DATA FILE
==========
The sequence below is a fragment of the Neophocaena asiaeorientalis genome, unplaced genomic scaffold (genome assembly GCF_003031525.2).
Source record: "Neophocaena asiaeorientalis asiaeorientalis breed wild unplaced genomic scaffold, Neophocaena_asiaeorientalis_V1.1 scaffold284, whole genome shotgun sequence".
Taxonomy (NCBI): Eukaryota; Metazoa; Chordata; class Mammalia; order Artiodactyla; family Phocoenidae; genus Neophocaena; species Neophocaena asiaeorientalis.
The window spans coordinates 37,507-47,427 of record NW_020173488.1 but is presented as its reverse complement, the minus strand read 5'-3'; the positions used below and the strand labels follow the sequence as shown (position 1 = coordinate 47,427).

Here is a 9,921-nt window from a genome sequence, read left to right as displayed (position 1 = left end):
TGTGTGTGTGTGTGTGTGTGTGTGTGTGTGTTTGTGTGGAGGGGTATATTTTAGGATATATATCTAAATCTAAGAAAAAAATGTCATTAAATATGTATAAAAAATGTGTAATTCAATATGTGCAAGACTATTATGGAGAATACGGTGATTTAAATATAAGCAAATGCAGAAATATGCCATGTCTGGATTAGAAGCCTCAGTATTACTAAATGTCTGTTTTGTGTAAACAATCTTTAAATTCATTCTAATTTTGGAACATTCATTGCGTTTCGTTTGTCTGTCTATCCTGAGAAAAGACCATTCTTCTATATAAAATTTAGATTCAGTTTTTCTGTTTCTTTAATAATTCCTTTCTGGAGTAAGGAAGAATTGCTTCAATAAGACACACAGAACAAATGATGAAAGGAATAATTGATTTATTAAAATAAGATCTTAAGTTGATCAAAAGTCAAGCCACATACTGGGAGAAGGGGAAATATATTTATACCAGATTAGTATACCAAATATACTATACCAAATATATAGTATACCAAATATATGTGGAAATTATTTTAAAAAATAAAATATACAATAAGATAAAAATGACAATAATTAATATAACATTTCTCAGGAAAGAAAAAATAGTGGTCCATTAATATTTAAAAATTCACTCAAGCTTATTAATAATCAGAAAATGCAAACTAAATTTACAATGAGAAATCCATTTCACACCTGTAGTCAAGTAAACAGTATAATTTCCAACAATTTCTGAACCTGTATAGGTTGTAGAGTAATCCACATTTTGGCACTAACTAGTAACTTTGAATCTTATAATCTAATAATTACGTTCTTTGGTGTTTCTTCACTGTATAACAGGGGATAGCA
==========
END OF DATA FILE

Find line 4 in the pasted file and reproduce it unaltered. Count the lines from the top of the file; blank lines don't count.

The window spans coordinates 37,507-47,427 of record NW_020173488.1 but is presented as its reverse complement, the minus strand read 5'-3'; the positions used below and the strand labels follow the sequence as shown (position 1 = coordinate 47,427).